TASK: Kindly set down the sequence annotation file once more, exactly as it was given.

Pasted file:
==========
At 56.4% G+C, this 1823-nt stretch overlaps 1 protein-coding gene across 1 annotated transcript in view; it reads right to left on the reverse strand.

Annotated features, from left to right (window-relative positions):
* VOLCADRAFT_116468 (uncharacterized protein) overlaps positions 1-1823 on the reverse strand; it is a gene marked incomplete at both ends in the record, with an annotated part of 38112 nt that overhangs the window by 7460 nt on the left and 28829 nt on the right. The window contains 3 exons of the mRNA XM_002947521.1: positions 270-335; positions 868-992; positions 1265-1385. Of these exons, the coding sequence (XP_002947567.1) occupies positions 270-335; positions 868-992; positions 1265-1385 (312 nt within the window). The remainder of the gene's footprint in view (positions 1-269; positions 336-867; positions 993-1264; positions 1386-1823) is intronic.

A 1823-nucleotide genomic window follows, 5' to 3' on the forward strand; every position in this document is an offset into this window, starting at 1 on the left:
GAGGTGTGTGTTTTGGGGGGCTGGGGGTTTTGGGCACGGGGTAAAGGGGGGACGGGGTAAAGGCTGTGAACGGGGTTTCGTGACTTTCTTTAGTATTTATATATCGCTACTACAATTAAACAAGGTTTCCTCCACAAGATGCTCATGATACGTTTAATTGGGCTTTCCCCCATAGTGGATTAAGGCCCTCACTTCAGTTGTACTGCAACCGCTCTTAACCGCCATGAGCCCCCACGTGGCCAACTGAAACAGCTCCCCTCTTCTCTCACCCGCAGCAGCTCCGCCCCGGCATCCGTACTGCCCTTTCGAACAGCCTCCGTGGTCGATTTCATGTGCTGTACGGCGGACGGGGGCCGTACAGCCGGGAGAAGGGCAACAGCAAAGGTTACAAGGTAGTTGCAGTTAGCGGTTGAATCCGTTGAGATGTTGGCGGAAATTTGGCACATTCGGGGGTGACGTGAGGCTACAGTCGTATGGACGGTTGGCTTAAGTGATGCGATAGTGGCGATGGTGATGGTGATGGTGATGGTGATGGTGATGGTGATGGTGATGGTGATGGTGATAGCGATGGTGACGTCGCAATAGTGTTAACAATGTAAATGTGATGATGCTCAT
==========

At 56.4% G+C, this 1823-nt stretch overlaps 1 protein-coding gene across 1 annotated transcript in view; it reads right to left on the reverse strand.

Annotated features, from left to right (window-relative positions):
* VOLCADRAFT_116468 (uncharacterized protein) overlaps positions 1-1823 on the reverse strand; it is a gene marked incomplete at both ends in the record, with an annotated part of 38112 nt that overhangs the window by 7460 nt on the left and 28829 nt on the right. The window contains 3 exons of the mRNA XM_002947521.1: positions 270-335; positions 868-992; positions 1265-1385. Of these exons, the coding sequence (XP_002947567.1) occupies positions 270-335; positions 868-992; positions 1265-1385 (312 nt within the window). The remainder of the gene's footprint in view (positions 1-269; positions 336-867; positions 993-1264; positions 1386-1823) is intronic.

A 1823-nucleotide genomic window follows, 5' to 3' on the forward strand; every position in this document is an offset into this window, starting at 1 on the left:
GAGGTGTGTGTTTTGGGGGGCTGGGGGTTTTGGGCACGGGGTAAAGGGGGGACGGGGTAAAGGCTGTGAACGGGGTTTCGTGACTTTCTTTAGTATTTATATATCGCTACTACAATTAAACAAGGTTTCCTCCACAAGATGCTCATGATACGTTTAATTGGGCTTTCCCCCATAGTGGATTAAGGCCCTCACTTCAGTTGTACTGCAACCGCTCTTAACCGCCATGAGCCCCCACGTGGCCAACTGAAACAGCTCCCCTCTTCTCTCACCCGCAGCAGCTCCGCCCCGGCATCCGTACTGCCCTTTCGAACAGCCTCCGTGGTCGATTTCATGTGCTGTACGGCGGACGGGGGCCGTACAGCCGGGAGAAGGGCAACAGCAAAGGTTACAAGGTAGTTGCAGTTAGCGGTTGAATCCGTTGAGATGTTGGCGGAAATTTGGCACATTCGGGGGTGACGTGAGGCTACAGTCGTATGGACGGTTGGCTTAAGTGATGCGATAGTGGCGATGGTGATGGTGATGGTGATGGTGATGGTGATGGTGATGGTGATGGTGATGGTGATAGCGATGGTGACGTCGCAATAGTGTTAACAATGTAAATGTGATGATGCTCAT